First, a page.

Freedom is Not Free: Honor Flight New England

Veterans Voices

American sprit on display across the northeast. 

Bikers banded together. 

Boy scouts, firefighters, flag teams and police chiefs and passersby’s. 

All walks of life in Manchester, New Hampshire…coming together for one purpose. 

The purpose is to personally thank forty veterans for their service 

You might think a famous rock band is rolling through the airport terminal. 

WWII, Korea and Vietnam war veterans are set to embark on a day that is packed with remarkable moments. 

It’s the first time you might be happy, your flight is delayed. 

“They are overwhelmed by the sunrises and the handshakes and the hugs because they don’t expect any of it,” said Honor Flight New England leader Joe Byron. 

It’s the mission of Honor Flight New England, to honor the most senior veterans. 

Like the VIP of VIPS during this trip, 102-year old Louise Fleming, who served in WWII as an army nurse. 

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“I couldn’t just walk through I had to wave back. It reminded me of when I was in the service. We always said when we got depressed…. just get us a parade. That’s all we needed. And that’s how I felt today. So this was your parade? This was my parade., “said Fleming. 

Their tour takes them to each war memorial in the nation’s capital. 

It’s there that ten loved ones were waiting to surprise Ansel Braseth. 

A heart full of gratitude for those who made it all possible.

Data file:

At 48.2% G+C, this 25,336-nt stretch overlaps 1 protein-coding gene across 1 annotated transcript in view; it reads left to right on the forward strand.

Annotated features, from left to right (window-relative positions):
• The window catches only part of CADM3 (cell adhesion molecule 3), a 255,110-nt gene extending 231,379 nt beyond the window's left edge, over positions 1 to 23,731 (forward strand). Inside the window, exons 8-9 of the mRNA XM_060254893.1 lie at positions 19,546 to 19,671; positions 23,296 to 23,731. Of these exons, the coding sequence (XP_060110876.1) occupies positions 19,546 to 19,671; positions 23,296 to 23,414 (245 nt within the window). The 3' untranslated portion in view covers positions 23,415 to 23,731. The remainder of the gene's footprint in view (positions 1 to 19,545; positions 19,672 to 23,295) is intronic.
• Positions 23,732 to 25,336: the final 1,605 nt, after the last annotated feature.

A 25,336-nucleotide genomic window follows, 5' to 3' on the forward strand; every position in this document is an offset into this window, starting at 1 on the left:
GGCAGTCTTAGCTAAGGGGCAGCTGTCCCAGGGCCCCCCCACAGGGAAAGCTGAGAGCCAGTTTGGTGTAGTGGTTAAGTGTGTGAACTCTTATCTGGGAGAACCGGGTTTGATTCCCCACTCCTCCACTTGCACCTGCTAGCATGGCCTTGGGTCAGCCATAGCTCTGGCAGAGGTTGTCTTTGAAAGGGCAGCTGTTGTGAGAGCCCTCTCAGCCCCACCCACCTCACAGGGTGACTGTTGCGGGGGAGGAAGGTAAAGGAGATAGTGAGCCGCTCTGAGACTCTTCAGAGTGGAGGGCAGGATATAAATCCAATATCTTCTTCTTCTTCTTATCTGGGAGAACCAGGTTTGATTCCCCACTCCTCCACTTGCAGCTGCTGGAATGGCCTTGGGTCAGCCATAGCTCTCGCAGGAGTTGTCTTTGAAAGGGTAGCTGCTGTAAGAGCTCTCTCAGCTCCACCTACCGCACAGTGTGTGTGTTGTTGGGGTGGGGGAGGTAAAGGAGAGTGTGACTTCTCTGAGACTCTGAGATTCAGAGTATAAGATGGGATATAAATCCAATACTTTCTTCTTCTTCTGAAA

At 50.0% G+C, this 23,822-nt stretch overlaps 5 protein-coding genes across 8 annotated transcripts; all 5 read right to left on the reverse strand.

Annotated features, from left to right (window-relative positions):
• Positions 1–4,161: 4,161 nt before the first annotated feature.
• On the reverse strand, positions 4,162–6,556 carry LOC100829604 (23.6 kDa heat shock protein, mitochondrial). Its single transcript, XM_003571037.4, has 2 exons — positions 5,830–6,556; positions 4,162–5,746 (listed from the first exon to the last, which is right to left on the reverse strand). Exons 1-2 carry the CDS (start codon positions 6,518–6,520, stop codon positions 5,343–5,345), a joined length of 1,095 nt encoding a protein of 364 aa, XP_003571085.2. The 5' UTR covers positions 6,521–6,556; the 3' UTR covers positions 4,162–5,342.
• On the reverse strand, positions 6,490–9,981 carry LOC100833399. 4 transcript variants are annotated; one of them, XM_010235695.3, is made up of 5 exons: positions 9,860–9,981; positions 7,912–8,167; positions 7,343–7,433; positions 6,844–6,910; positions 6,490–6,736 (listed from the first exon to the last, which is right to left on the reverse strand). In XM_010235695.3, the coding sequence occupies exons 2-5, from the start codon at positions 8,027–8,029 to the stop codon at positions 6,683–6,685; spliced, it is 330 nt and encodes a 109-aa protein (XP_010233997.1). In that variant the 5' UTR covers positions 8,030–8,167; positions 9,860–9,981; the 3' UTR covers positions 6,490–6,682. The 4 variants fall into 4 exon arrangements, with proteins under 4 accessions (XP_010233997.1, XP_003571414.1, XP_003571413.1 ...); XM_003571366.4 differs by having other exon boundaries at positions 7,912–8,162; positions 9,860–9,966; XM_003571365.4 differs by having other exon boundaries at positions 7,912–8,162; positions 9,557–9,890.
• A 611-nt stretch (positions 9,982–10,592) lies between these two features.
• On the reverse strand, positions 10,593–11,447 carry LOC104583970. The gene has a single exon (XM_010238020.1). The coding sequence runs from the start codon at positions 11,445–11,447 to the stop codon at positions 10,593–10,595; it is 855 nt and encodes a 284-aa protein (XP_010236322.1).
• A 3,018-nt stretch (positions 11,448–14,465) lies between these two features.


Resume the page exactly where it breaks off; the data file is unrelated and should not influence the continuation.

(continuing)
“Let me tell ya. God in heaven must have a special place in heaven for you,” said Braseth. 

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It’s a day that runs the gamut of emotion. 

Elation and joy to somber silence and quiet reflection. 

Honor Flight New England leader Joe Byron has seen it again and again. 

They are approaching fifty flights so far. 

“It gets emotional for them because they are thinking about the ones that they lost,” said Byron. 

The trip is much more than a tour. 

It’s an opportunity to talk with comrades about things no one would understand, even if they tried. 

“That’s one on the treasured moments of all this – is that many of them have tucked it away for all these years. Now is the time to let it go,” said Byron. 

One last hurrah. 

One last send off and collective thank-you. 

“They come down here and they know that America still loves you and will never forget,” said Byron. 

Veterans like Owen Ingram, who served in the Korean war, where close to forty-thousand Americans died. 

“When I got outta Korea, nobody, not even my family came. I hitchhiked 40 miles home. The forgotten war – it wasn’t forgotten today. It was marvelous,” said Ingram.

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